In Marguerite Yourcenar’s (1903-1987) Oriental Tales, there is a story “Aphrodissia, The Widow” which deals with the problem of secret grief, that is secret because the source, the relationship with the lost object is a secret but also forbidden.
Borges and Maps
‘…In that Empire, the craft of Cartography attained such Perfection that the Map of a Single province covered the space of an entire City, and the Map of the Empire itself an entire Province’
Le Carré’s Smiley: spy craft and psychiatry
Always to be attentive to the mundane and ordinary and to question what silence and style are denoting. It is the attentiveness, that initially is exhausting, that eventually comes to be automatic and constantly switched on.
Alejandra Pizarnik: poet of mists and shadows
Reading Alejandra Pizarnick (1936-1972) is like standing by the drystone wall leading towards Hardcastle Craggs from Hebden Bridge in the darkening evening, just before Crimsworth Terrace. And looking up the valley, a valley draped in mist, a subdued greyness like a gauze hanging there with the surreal shadows of the hills, just about visible. And then, looking at oneself, a dense pith of darkness, there and not there, again just barely visible. That is what her poetry is like, all mist and shadows, slippery yet sharp as a knife edge, grazing against the sky, sometimes brushing the sky and at other times kissing it.
COVID19- The Plague of Athens 430 BC
At this time of the year, usually, I would join J in Hebden Bridge. The walk from the station would take me up the hill towards Hardcastle Craggs winding upwards, skirting past the bowl of Hebden Bridge and then snaking towards Peckett Well, before turning to the slip road aiming for Midgehole. In late April…
COVID19: Via Dolorosa
The Via Dolorosa, the way of suffering, runs 600 metres from the Antonia Fortress to the Church of the Holy Sepulchre and is believed to be the route that Jesus walked on the way to his crucifixion. There are today, nine Stations of the Cross. I am thinking of this today as we approach Easter,…
Chekhov and the 1892 Russian Cholera epidemic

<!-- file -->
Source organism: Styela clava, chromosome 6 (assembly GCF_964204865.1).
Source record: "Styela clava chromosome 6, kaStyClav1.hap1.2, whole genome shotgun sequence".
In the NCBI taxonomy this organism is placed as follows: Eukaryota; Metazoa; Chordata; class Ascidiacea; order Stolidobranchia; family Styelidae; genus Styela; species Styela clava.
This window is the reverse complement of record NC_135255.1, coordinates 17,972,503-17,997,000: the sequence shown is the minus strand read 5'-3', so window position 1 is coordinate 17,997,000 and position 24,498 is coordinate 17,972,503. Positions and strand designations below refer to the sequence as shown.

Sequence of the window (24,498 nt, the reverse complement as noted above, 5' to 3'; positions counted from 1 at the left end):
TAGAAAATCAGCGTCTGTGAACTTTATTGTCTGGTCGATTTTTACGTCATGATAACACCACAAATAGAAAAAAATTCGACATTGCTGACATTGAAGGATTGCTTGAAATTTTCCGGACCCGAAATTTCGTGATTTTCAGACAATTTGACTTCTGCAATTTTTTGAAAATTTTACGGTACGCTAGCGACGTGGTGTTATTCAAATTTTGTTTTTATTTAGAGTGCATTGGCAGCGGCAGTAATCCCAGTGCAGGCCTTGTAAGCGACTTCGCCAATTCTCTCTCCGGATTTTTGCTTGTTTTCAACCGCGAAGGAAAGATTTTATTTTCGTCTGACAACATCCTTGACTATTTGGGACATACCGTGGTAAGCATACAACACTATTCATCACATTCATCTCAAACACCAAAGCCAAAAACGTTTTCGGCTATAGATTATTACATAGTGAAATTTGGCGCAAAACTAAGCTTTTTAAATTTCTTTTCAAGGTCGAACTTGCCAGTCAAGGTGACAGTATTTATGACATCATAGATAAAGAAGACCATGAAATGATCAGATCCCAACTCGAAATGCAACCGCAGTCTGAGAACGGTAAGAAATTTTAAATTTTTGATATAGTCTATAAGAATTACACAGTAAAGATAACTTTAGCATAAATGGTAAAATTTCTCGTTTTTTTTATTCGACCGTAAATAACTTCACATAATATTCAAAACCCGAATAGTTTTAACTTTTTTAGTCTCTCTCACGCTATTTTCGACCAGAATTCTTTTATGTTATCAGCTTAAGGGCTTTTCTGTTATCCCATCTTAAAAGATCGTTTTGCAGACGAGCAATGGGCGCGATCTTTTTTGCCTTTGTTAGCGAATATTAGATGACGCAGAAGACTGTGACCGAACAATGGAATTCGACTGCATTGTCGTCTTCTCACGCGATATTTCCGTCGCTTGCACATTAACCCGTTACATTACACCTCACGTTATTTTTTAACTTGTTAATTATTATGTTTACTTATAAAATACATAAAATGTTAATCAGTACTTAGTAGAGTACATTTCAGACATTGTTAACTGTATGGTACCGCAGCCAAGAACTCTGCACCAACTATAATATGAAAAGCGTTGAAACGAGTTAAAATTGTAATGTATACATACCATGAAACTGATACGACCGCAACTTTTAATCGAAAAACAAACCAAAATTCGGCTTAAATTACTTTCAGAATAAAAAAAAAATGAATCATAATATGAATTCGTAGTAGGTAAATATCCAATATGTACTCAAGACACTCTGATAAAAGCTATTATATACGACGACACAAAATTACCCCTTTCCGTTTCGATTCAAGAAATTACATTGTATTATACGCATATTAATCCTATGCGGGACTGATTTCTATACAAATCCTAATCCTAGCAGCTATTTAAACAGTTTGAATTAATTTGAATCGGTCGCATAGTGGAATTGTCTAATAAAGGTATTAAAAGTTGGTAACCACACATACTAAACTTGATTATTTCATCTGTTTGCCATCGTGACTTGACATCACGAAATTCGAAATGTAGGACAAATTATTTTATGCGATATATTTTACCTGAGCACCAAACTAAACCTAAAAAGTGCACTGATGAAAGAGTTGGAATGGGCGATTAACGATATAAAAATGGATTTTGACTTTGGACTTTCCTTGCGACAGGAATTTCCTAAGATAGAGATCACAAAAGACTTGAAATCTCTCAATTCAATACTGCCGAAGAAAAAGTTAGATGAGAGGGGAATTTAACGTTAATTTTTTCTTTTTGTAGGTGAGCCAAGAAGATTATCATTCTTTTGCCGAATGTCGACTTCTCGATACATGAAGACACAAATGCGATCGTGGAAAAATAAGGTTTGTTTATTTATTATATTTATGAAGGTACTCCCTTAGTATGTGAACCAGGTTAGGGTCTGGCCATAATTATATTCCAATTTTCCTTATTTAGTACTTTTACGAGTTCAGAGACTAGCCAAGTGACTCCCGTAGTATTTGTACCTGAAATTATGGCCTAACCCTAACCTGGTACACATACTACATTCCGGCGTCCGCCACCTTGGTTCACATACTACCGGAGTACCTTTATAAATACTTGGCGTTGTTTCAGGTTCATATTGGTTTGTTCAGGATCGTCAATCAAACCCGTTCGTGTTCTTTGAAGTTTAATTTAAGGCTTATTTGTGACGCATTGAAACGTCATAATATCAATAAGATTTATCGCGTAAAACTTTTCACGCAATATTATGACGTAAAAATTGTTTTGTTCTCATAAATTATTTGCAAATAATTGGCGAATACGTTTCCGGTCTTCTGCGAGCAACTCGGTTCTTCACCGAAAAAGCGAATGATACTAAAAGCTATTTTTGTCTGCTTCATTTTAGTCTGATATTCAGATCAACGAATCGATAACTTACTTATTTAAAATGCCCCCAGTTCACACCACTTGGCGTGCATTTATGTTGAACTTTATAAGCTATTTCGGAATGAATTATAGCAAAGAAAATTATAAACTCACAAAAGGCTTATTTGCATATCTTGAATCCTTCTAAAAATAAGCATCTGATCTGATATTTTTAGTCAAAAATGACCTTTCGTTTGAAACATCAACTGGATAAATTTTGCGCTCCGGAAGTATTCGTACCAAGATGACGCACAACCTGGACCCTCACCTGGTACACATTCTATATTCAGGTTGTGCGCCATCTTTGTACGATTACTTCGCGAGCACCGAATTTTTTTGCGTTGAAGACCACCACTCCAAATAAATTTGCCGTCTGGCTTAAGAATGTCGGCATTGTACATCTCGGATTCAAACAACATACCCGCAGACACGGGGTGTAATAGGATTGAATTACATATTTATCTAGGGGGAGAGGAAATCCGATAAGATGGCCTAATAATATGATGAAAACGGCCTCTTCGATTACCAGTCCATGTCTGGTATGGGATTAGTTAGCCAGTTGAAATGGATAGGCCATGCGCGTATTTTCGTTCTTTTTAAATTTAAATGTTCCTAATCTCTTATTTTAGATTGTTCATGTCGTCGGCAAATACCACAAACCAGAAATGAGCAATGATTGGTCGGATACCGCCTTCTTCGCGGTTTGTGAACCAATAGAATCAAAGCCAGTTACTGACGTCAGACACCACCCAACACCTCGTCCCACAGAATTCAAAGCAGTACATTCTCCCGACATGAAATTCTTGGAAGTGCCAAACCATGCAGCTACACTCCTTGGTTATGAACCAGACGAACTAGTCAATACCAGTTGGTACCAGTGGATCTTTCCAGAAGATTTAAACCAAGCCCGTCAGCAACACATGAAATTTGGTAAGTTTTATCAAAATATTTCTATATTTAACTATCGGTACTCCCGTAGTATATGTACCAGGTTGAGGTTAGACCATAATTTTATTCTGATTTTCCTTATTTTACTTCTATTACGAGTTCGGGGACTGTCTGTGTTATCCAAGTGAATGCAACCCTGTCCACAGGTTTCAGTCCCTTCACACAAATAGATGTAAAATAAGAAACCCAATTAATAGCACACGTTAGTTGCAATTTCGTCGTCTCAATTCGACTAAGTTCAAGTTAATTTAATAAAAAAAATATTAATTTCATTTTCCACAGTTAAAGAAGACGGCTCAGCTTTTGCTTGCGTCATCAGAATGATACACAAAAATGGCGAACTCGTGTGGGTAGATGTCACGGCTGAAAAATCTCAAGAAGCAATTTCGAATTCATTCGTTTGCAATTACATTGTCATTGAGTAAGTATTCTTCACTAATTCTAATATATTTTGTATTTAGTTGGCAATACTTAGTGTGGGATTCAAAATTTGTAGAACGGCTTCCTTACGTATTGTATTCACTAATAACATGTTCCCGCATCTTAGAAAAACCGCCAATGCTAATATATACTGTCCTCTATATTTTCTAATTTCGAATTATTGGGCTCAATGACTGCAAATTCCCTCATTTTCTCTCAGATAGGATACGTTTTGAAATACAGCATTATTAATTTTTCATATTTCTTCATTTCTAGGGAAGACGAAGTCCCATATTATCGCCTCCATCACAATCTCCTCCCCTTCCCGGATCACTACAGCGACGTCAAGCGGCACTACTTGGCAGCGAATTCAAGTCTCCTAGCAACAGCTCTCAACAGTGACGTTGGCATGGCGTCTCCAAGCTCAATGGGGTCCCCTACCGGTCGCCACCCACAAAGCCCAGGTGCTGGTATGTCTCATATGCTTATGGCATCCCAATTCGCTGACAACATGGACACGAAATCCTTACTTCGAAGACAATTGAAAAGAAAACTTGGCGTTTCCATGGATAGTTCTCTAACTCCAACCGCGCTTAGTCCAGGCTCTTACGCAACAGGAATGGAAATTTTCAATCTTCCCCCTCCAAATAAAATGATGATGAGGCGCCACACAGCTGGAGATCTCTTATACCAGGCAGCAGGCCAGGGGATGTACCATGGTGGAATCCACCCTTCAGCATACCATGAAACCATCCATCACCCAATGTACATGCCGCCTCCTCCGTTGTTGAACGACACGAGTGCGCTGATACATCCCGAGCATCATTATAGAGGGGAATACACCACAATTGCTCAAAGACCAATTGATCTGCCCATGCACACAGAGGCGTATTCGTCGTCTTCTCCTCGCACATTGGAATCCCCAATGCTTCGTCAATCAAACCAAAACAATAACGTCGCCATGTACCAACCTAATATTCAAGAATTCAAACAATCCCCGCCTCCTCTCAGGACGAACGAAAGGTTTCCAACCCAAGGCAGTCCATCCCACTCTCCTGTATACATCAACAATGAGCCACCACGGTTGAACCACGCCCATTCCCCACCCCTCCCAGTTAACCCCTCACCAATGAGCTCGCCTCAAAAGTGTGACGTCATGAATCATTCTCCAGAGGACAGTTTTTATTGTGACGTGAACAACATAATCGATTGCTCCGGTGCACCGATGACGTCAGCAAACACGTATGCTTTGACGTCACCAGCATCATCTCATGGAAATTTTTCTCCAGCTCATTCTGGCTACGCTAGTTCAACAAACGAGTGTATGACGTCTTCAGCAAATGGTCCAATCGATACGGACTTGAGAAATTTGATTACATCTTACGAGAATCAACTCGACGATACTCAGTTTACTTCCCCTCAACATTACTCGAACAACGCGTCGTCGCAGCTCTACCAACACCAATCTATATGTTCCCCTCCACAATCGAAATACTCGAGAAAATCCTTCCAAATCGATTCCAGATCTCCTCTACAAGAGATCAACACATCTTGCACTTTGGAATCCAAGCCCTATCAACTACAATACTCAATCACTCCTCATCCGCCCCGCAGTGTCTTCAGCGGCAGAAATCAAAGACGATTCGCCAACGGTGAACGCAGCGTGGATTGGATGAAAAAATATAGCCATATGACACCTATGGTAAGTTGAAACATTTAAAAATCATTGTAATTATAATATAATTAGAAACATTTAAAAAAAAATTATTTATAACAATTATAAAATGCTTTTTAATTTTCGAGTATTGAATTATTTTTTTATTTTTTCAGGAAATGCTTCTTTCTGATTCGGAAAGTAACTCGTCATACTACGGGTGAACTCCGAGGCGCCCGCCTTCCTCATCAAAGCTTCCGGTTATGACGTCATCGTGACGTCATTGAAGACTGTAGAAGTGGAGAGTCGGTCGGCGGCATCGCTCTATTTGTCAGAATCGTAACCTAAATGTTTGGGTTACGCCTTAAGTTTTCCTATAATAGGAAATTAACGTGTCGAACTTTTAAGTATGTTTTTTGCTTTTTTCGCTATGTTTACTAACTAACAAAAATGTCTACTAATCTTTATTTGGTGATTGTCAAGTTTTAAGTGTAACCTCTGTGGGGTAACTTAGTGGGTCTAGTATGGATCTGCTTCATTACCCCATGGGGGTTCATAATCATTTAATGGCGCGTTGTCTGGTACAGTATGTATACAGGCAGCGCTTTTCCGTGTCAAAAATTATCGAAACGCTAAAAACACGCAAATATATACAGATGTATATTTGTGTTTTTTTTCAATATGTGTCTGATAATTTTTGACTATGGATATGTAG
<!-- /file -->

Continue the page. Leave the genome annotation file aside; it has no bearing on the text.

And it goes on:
Anton Chekhov studied medicine at the University of Moscow, graduating in 1884. He had already published a short story Dragonfly in 1880 whilst he was a medical student and in the year of his graduation published The Tales of Melponeme. He moved to Melikhovo, an estate 45 miles from Moscow in 1892. This was also…
Continue reading ➞ Chekhov and the 1892 Russian Cholera epidemic
Turgenev’s ‘District Doctor’
It was not exactly the opening sentence in Turgenev’s ‘District Doctor’ but it was close: Strange things happen on this earth: you can live a long while with someone and be on the friendliest terms, and yet you’ll never talk openly with him, from the depths of your soul; whilst with someone else you…
Chekhov: death and dying
There are quite a number of Chekhov’s short stories that deal in the business of dying and death:‘ The Bishop’, ‘Typhus’, and ‘A Tragic Actor’ are examples. However, my favourite is ‘A Dreary Story From the Notebook of an Old Man’. I suppose I am drawn to the story because our protagonist is an aging…
What are so many straight trees to me?
Frieda Weekley met DH Lawrence in March 1912. She later eloped with him, leaving her husband Ernest Weekley and her three children. After obtaining her divorce, they were married in July 1914. This blog is about the complex ramifications of a woman leaving her children and her husband for her lover. I have known…